Judge’s Jury Instructions Virtually Ensure Trump’s Conviction

Written by Jacob Miller.

In a recent interview, legal expert Cobb predicted that if the jury starts deliberations on Tuesday afternoon, a verdict could come by Friday. “I expect a ‘GUILTY’ verdict because the jury instructions, urged by the DA and adopted by the judge, almost force a conviction,” Cobb told Semafor.

He added, “My conclusion comes from years of experience as a federal prosecutor and defense lawyer. Trump remains a huge threat to democracy, despite my reverence for the rule of law.”

Mr. Gouveia noted that the jury can choose any crime they prefer without agreeing unanimously. This method prevents a hung jury. The jury can select different alleged violations, and Judge Merchan, seemingly on a mission, ensures it happens.

Controversial Jury Instructions

Gouveia described the jury instructions as shocking and un-American. The legal tactics employed are reminiscent of a corrupt authoritarian regime. Acting Justice Merchan will reportedly tell jurors they can each choose one of three ‘predicate’ crimes during deliberations.

Surprisingly, they don’t need to agree on which crime Trump committed to find him guilty. This move undermines our justice system’s foundation, highlighting how New York Democrats use judicial control for political revenge.

The Three Predicate Crimes:

1. Tax Fraud

Allegations suggest Trump or his organization misrepresented payments to Michael Cohen. It’s crucial to note Trump didn’t take a deduction for these payments. To convict Trump of tax fraud, all three elements must be true:

  • False Statement: Trump must have falsely represented on a tax return or related document. No deduction was claimed.
  • Intent: The false statement must aim to evade taxes. No taxes were evaded.
  • Materiality: The false statement must be material, influencing the tax authority’s decision. No decision was influenced.

2. State Election Law Violations

The prosecution argues that not itemizing payments to Michael Cohen in 2017 was an attempt to influence the 2016 election. To convict Trump of violating state election law, each of these elements must be true:

  • Intent to Influence an Election: Clear evidence must show Trump intended to influence the 2016 election.
  • Unlawful Expenditure or Contribution: The payments must be an unlawful expenditure or contribution.
  • Material Effect: Trump’s actions must have significantly influenced the election. Trump lost New York by over 23% in 2016. Despite publicity around the payment, he’s projected to lose by 10% in 2024. The payment would need to have a ‘material effect’ on the election, which it did not.

3. Federal Election Law Violations

The prosecution claims Trump should have used campaign funds to pay Michael Cohen for services related to Stormy Daniels and reported those payments to the FEC. The jury doesn’t know that the FEC has reviewed and dismissed these allegations. To convict Trump of violating federal election law, these elements must be true:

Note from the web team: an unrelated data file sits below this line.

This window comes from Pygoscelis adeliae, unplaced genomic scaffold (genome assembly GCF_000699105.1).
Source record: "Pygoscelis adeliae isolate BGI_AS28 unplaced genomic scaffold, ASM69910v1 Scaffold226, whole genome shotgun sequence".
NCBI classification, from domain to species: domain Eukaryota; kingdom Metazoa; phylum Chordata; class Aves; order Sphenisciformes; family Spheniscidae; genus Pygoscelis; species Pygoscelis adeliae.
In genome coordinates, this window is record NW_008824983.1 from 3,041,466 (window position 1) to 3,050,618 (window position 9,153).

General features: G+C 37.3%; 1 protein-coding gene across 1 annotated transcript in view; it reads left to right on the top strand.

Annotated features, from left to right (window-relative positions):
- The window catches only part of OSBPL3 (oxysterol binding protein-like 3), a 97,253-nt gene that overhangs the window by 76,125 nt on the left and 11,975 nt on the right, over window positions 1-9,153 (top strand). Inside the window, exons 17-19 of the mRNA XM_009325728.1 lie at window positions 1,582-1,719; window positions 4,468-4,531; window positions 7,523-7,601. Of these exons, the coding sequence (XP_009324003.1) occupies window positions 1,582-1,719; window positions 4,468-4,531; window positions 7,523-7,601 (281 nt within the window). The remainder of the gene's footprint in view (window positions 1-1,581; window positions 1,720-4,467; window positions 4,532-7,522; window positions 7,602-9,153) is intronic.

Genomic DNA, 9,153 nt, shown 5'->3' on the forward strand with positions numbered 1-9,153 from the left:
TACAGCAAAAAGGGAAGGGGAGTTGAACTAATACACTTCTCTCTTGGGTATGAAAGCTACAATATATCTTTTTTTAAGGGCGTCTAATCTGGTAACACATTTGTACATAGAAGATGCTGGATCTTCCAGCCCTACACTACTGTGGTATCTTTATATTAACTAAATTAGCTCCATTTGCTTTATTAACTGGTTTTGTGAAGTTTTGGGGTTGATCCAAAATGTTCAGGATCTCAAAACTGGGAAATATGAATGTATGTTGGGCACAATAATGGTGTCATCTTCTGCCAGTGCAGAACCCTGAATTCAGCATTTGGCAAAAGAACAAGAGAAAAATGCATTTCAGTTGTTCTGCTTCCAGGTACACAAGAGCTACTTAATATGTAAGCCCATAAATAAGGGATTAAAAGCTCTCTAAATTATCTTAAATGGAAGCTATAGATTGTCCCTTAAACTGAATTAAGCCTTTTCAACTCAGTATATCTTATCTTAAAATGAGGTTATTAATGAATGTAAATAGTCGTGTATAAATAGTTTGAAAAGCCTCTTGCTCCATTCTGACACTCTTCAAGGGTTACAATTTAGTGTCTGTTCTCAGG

• Contribution: Trump must have made or accepted a contribution.
  • Exceeding Limits: The contribution must exceed limits set by the Federal Election Campaign Act (FECA). Under FECA, there’s no limit to contributions a candidate can make to their campaign, making this charge invalid.
  • Intent: The contribution must aim to influence the election. The FEC’s dismissal underscores the lack of merit in this case.

The Final Verdict

After choosing one or more ‘predicate’ crimes, the jury will decide if Trump falsified business records in the first degree under New York Penal Law § 175.10. To convict, each of these elements must be true:

  • False Entry: Trump must have instructed his accountant not to itemize payments to Michael Cohen. The Trump Organization’s accountant testified that Trump wasn’t involved in the matter and that expenses were booked without his input.
  • Intent to Defraud: The un-itemized entries must aim to defraud. There’s no allegation that the accountant intended to defraud by not itemizing the payments, nor evidence that Trump was aware of the entries or had fraudulent intent.
  • Concealment of Another Crime: The false entries must aim to conceal other crimes. There’s no evidence that Trump intended to commit tax fraud, as he didn’t try to deduct the payments. Similarly, there’s no indication that Trump intended to violate state election law, as he didn’t campaign in New York, recognizing it as a lost cause.

Finally, Trump didn’t intend to break federal campaign finance laws, believing he couldn’t use campaign money for an NDA, and knowing he could spend unlimited personal funds on his campaign.

Our Take

This case represents a dangerous new level of legal warfare. The absence of any real crime, much less a predicate crime, highlights the judicial overreach at play. Despite this, Acting Justice Merchan seems unconcerned about potential reversal, focusing solely on securing a guilty verdict. This politicization of the judiciary is deeply troubling and undermines the integrity of our legal system. It sets a dangerous precedent where political vendettas drive legal outcomes, eroding public trust in justice.

Trending Stories:

Our Sponsors: